The most common mental images of the American Civil War may be that of dramatic cavalry charges, roaring cannon, and soldiers charging across broken grounds with bayonets fixed. Quieter thoughts of the war might include stern faced generals contemplating intricate maps and drawings of fortifications with their subordinates. Enthusiasts still study these maps and drawings today, yet we rarely pause to consider the men who created these illustrations. One such individual was James William Abert, a topographical engineer in the United States Army.
Abert was a career army officer, serving on several expeditions to the West, and after retiring became a professor of mathematics and drawing at University of Missouri. The papers in the Abert collection show how his talents were used in the military and during the Civil War, as well as for a different end in his civilian life.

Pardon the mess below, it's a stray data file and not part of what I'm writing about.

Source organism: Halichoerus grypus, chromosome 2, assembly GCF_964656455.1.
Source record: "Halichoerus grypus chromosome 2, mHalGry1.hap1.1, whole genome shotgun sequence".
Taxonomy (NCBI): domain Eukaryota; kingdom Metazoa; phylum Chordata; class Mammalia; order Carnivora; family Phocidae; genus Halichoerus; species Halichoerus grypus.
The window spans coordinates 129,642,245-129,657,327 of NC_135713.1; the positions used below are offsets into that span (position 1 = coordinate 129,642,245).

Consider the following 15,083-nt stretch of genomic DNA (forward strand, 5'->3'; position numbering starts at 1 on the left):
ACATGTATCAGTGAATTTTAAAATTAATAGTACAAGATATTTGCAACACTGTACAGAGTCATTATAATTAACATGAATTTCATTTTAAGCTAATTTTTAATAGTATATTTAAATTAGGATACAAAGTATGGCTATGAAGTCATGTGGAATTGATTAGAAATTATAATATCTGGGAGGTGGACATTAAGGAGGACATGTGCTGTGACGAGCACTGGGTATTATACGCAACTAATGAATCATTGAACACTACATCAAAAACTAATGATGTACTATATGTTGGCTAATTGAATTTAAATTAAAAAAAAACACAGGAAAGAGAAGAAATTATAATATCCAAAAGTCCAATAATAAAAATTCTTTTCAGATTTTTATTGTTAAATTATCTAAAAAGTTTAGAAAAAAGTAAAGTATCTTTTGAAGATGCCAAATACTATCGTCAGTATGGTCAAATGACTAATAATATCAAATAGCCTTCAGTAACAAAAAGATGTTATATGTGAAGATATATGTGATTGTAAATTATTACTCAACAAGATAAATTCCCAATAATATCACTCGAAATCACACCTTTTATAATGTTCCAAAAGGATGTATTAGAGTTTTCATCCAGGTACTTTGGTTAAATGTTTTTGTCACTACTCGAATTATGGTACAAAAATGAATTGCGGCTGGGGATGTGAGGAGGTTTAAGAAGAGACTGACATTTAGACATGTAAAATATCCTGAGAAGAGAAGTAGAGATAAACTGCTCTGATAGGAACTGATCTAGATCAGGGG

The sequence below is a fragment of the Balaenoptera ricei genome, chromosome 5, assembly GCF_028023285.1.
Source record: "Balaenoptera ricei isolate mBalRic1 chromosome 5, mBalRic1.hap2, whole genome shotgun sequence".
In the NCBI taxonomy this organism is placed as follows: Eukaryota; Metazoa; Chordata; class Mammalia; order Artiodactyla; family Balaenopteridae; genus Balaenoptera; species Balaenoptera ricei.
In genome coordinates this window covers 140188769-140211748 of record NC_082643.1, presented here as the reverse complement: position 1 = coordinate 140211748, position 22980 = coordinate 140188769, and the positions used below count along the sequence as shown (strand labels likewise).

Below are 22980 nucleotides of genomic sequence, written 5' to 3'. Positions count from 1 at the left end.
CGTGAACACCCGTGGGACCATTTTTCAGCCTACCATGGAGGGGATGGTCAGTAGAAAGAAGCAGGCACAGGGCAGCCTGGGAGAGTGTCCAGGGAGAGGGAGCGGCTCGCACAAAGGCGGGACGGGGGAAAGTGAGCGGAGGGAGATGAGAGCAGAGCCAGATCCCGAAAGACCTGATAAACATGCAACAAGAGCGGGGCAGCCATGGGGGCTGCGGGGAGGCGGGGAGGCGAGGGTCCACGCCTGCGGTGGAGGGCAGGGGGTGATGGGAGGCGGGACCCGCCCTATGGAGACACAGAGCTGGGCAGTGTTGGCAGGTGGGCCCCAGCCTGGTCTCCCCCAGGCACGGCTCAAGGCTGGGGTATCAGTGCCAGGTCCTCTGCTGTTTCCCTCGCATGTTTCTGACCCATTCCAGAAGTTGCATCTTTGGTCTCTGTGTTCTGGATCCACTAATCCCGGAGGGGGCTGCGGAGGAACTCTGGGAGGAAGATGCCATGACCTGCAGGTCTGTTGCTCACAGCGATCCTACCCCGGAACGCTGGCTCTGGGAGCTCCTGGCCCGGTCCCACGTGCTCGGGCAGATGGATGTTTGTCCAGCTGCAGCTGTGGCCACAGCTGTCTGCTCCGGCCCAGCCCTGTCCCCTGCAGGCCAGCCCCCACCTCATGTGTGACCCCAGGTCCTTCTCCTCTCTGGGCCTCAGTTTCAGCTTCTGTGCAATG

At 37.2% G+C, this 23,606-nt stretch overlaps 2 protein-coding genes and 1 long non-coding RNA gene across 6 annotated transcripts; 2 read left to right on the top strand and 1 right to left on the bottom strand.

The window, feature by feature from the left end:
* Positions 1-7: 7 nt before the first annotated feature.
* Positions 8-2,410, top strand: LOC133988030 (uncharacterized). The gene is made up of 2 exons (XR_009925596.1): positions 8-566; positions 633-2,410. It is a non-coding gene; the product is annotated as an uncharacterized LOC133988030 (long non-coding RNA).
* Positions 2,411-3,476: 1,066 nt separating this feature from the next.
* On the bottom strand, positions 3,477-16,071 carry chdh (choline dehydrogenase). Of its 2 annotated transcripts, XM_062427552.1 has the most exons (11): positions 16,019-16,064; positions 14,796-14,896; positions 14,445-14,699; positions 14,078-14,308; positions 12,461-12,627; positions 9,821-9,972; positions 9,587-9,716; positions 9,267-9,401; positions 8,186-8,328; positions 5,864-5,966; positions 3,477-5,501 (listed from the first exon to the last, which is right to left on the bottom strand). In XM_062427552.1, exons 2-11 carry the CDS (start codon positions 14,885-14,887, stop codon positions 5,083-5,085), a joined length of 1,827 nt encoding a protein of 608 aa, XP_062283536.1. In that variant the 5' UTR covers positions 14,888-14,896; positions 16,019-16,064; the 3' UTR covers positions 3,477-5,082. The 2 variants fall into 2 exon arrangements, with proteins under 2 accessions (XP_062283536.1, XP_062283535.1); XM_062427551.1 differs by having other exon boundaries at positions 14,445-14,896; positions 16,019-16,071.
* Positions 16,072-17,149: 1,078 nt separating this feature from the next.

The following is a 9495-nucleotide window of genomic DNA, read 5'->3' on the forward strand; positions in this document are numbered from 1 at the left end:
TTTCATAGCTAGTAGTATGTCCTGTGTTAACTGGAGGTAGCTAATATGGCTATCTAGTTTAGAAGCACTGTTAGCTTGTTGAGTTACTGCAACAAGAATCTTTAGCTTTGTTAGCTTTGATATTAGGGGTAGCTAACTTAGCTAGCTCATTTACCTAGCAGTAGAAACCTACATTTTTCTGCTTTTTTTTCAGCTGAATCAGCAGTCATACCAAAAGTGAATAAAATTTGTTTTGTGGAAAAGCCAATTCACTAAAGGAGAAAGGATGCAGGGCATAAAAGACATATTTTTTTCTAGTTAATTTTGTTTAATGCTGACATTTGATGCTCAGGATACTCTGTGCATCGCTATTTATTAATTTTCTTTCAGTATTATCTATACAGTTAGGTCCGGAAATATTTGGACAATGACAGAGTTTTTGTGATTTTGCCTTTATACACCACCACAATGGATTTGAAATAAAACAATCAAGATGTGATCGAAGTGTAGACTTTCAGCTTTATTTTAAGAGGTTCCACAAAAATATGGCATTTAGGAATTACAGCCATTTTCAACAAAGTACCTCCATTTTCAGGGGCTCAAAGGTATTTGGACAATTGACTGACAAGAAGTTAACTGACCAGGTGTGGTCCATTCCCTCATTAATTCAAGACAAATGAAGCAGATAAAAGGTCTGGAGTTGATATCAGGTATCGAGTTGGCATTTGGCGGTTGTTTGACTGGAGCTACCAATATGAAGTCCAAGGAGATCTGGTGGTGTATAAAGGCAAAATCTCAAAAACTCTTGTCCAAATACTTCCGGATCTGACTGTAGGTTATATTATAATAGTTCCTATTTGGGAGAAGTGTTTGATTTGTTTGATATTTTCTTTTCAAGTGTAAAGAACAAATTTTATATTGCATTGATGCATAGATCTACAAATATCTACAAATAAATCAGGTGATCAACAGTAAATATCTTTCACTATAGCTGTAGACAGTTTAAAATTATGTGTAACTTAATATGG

Abert’s Civil War journal documents his experiences in the Union Army under Generals Robert Patterson and Nathaniel P. Banks in the Shenandoah Valley from July 2 to August 30, 1861. The sketch below of Harper’s Ferry shows how Abert may have used his talents to illustrate natural landscapes and terrain for army officers.
Earlier drawings, from a trip Abert made to Italy and Paris in 1861, show some of the sights he encountered there, such as a “Mrs. Hay” in Paris and a piazza in Italy.
Several volumes contain illustrations of native flora and fauna, such as this image of a morning glory.
Even during his European travels Abert often sketched native landscapes and terrain, such as this lake near Mount Vesuvius.
The Civil War was a monumental event in American History, and many of our remembrances of it are in the form of written documents, often limited to those life-altering years. The Abert papers offer a different perspective, showing how his talents were used both outside of and during the war. They show how, for at least one participant, serving his country and creating images of foreign lands and native flowers, were not quite so different.